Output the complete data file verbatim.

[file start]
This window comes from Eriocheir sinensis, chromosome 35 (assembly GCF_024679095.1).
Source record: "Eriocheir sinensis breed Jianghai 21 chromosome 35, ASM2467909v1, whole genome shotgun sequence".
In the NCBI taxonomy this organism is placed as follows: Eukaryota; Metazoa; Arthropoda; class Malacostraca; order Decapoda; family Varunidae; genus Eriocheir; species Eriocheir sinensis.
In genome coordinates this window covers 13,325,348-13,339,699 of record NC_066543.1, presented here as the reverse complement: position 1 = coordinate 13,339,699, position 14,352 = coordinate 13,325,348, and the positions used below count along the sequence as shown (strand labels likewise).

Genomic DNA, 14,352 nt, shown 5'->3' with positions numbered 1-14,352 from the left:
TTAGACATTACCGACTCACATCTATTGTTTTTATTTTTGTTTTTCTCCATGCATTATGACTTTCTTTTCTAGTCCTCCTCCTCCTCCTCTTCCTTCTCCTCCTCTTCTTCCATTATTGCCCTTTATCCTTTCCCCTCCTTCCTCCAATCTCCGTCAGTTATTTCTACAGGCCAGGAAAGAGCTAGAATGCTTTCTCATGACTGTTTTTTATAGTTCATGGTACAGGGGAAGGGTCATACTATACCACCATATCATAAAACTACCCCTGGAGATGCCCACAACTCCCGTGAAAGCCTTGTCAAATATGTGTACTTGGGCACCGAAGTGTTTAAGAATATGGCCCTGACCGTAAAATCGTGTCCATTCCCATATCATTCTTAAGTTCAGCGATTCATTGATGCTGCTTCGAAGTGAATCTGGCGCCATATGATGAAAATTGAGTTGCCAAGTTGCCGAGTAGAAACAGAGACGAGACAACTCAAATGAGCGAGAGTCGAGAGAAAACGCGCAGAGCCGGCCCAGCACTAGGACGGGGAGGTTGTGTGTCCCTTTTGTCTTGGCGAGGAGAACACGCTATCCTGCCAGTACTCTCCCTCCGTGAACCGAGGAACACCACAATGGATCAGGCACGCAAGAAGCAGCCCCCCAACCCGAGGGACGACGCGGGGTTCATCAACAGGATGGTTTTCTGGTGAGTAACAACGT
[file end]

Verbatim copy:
This window comes from Eriocheir sinensis, chromosome 35 (assembly GCF_024679095.1).
Source record: "Eriocheir sinensis breed Jianghai 21 chromosome 35, ASM2467909v1, whole genome shotgun sequence".
In the NCBI taxonomy this organism is placed as follows: Eukaryota; Metazoa; Arthropoda; class Malacostraca; order Decapoda; family Varunidae; genus Eriocheir; species Eriocheir sinensis.
In genome coordinates this window covers 13,325,348-13,339,699 of record NC_066543.1, presented here as the reverse complement: position 1 = coordinate 13,339,699, position 14,352 = coordinate 13,325,348, and the positions used below count along the sequence as shown (strand labels likewise).

Genomic DNA, 14,352 nt, shown 5'->3' with positions numbered 1-14,352 from the left:
TTAGACATTACCGACTCACATCTATTGTTTTTATTTTTGTTTTTCTCCATGCATTATGACTTTCTTTTCTAGTCCTCCTCCTCCTCCTCTTCCTTCTCCTCCTCTTCTTCCATTATTGCCCTTTATCCTTTCCCCTCCTTCCTCCAATCTCCGTCAGTTATTTCTACAGGCCAGGAAAGAGCTAGAATGCTTTCTCATGACTGTTTTTTATAGTTCATGGTACAGGGGAAGGGTCATACTATACCACCATATCATAAAACTACCCCTGGAGATGCCCACAACTCCCGTGAAAGCCTTGTCAAATATGTGTACTTGGGCACCGAAGTGTTTAAGAATATGGCCCTGACCGTAAAATCGTGTCCATTCCCATATCATTCTTAAGTTCAGCGATTCATTGATGCTGCTTCGAAGTGAATCTGGCGCCATATGATGAAAATTGAGTTGCCAAGTTGCCGAGTAGAAACAGAGACGAGACAACTCAAATGAGCGAGAGTCGAGAGAAAACGCGCAGAGCCGGCCCAGCACTAGGACGGGGAGGTTGTGTGTCCCTTTTGTCTTGGCGAGGAGAACACGCTATCCTGCCAGTACTCTCCCTCCGTGAACCGAGGAACACCACAATGGATCAGGCACGCAAGAAGCAGCCCCCCAACCCGAGGGACGACGCGGGGTTCATCAACAGGATGGTTTTCTGGTGAGTAACAACGT